Like 4 Real

Or, why we’ll never change the world on Facebook

Nick Lee
Nick Lee
Jul 8, 2016 · 4 min read

Narcotizing Dysfunction

One of the landmark sociological analyses of the effects of the mass media was conducted by Paul F. Lazarsfeld and Robert K. Merton in 1948. My favorite (and perhaps the most troubling) theory from Mass communication, popular taste, and organized social action (link) is “Narcotizing Dysfunction”. Lazarsfeld and Merton argue that

“…outpourings of the media presumably enable the twentieth-century American to “keep abreast of the world.” Yet, it is suggested, this vast supply of communications may elicit only a superficial concern with the problems of society, and this superficiality often cloaks mass apathy.

Exposure to this flood of information may serve to narcotize rather than to energize the average reader or listener. As an increasing meed of time is devoted to reading and listening, a decreasing share is available for organized action. The individual reads accounts of issues and problems and may even discuss alternative lines of action. But this rather intellectualized, rather remote connection with organized social action is not activated. The interested and informed citizen can congratulate himself on his lofty state of interest and information and neglect to see that he has abstained from decision and action.”

Essentially, the more information we have at our fingertips, and the more time we spend consuming, the less likely we are to actually take real world action to address an issue. Rather, we confuse merely being informed with taking actual action. “The interested and informed citizen can congratulate himself on his lofty state of interest and information and neglect to see that he has abstained from decision and action”. We’re all “superficially concerned” with the problems of society but this is merely “cloak[ing] mass apathy”.

Of course Lazarsfeld and Merton were writing long before the advent of the internet and social media. Even they couldn’t imagine the “narcotizing” effects of the massive amounts of information that confronts the average person on a daily basis.

Millions and millions of us watch and share and like and comment on videos of black men being murdered by police officers, articles about privileged white rapists receiving egregiously lenient sentences, videos of presidential candidates mocking a reporter’s disability, and on and on and on. And millions and millions of us stop right there.

We’ve become completely comfortable (satiated? “narcotized”?) feeling as if we’ve had an impact on the real world by participating in a virtual one. We rant and argue and at the end of the day we’re satisfied that we’ve made a difference. Yet, at the end of the day, society has changed none — the social issues remain (perhaps even worse).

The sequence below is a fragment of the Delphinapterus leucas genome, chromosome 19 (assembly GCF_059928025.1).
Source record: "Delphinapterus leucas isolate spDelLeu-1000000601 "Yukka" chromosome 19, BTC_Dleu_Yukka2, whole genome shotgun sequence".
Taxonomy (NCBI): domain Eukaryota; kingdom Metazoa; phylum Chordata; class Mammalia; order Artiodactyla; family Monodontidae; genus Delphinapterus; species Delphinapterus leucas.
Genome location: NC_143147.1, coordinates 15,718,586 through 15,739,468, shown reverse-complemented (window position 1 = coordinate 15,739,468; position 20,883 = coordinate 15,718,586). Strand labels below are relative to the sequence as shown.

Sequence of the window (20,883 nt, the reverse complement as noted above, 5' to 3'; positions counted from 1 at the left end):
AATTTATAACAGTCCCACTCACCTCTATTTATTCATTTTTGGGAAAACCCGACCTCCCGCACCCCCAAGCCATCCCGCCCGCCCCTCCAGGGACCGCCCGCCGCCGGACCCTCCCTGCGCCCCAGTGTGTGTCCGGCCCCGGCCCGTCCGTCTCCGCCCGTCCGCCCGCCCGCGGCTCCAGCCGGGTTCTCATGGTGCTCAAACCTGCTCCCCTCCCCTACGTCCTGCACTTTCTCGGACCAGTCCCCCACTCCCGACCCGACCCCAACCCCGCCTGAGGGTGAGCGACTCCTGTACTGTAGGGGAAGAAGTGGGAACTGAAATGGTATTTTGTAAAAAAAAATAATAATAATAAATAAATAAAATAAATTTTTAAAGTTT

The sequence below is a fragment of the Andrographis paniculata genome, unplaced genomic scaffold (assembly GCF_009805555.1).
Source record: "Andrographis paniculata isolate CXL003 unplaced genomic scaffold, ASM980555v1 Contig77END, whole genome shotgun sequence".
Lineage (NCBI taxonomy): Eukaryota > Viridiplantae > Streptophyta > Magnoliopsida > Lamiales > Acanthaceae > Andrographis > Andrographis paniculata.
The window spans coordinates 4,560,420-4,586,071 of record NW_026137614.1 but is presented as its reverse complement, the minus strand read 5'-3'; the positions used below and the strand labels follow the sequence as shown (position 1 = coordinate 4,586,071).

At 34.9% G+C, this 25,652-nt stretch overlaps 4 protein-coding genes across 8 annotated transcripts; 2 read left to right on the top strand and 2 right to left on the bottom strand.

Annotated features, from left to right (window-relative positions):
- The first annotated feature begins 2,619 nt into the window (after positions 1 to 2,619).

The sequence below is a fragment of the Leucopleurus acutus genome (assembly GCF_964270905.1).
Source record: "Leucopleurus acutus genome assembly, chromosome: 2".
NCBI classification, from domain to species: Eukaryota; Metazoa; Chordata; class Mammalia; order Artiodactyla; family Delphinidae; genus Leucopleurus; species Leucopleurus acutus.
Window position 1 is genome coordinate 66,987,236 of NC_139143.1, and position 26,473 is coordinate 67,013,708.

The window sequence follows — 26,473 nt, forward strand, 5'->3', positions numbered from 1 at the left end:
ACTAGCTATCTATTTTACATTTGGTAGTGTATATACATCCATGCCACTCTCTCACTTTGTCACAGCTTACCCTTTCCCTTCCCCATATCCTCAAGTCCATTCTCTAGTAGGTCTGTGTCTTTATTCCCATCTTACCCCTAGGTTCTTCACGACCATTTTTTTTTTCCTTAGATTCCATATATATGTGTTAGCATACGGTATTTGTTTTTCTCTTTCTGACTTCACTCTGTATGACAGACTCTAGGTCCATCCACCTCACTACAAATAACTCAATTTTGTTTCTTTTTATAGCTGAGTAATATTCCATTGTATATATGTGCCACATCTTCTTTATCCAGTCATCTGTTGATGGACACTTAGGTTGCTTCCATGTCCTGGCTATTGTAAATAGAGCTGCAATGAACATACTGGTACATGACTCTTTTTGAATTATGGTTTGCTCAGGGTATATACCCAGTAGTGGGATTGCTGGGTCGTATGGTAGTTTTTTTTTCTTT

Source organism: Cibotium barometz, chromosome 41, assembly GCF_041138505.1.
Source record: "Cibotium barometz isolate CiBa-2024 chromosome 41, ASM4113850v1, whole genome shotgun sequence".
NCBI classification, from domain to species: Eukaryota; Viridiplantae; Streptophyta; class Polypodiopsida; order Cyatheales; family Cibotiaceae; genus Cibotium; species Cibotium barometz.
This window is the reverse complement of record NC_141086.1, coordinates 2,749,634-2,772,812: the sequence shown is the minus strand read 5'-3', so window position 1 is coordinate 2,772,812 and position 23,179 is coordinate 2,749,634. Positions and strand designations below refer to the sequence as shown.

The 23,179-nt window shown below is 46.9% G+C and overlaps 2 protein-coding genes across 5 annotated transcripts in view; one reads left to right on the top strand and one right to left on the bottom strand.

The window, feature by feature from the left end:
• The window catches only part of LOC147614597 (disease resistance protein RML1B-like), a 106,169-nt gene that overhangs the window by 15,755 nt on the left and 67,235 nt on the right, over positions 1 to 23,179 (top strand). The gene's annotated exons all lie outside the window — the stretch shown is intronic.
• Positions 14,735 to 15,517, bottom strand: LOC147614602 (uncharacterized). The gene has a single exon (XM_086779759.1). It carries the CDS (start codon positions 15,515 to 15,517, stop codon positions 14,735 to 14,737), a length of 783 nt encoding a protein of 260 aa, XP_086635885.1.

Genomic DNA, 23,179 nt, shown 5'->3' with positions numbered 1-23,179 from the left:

Black lives do matter. But, no hashtag is going to result in true social change. Brock Turner is a rapist and deserves a more severe punishment. But, no amount of likes or shares or rants in a comment thread are going to put him behind bars for a longer period. Donald Trump legitimately should not be the next President of the United States (c’mon, seriously?). But, no facebook argument is going to change someone’s vote (don’t get me started on the value of a vote is in the first place).

Social Media’s Role in Social Change

Social media isn’t totally pointless in inspiring social change. If we familiarize ourselves with the four stages of social movements, it’s clear that social media can be crucial in the first stage: emergence— also described ‘social ferment’ or widespread discontent. This can result from of interactions and consumptions in a virtual world. Though, the danger remains: if Narcotizing Dysfunction is a valid theory, the social movement never progresses to the next, most crucial, stage (coalescence). We consider discontent and being informed as good enough — job well done. No real action is ever taken.

Once a movement advances to a stage requiring organization of people, social media can once again play a crucial role (where and when are we protesting? Who’s bringing the food?, Who has a camera?, etc…). But it must remain clear: social media will never take a movement through its entire life cycle.

Every Time we hear of a “Twitter Revolution” the phrase is always closely followed by “mass protest”. There’s no such thing as a social media revolution. Social media may spark discontent and aid in coalescence (through organization). But, no matter how technologically advanced society becomes, social media will never be more than a minute part of any social change.

Egypt — 2011.

So What do We Do?

If we truly want society to change we must be willing to take real action. We must be willing to step out from behind our screens and interact with other people in the real world. We must be willing to take real world risks. No “like”, no “share”, no virtual comment, no hashtag, no tweet or post, no meme, will ever change the world. People change the world — people interacting and joining forces with other people in the real world. Stop posting and start moving. Start organizing.

Postscript: I fully understand the irony, and perhaps futility, of posting on the internet about the futility of posting on the internet. C’est la vie. Also, this is more of a free-flowing work than I’d like it to be. But I couldn’t go on and on and on on this topic. Instead of having you read that, I’d much rather you go do something real. Stop liking and sharing and go and make change.

Nick Lee

Written by

Nick Lee

Instructor of Sociology and Entrepreneur

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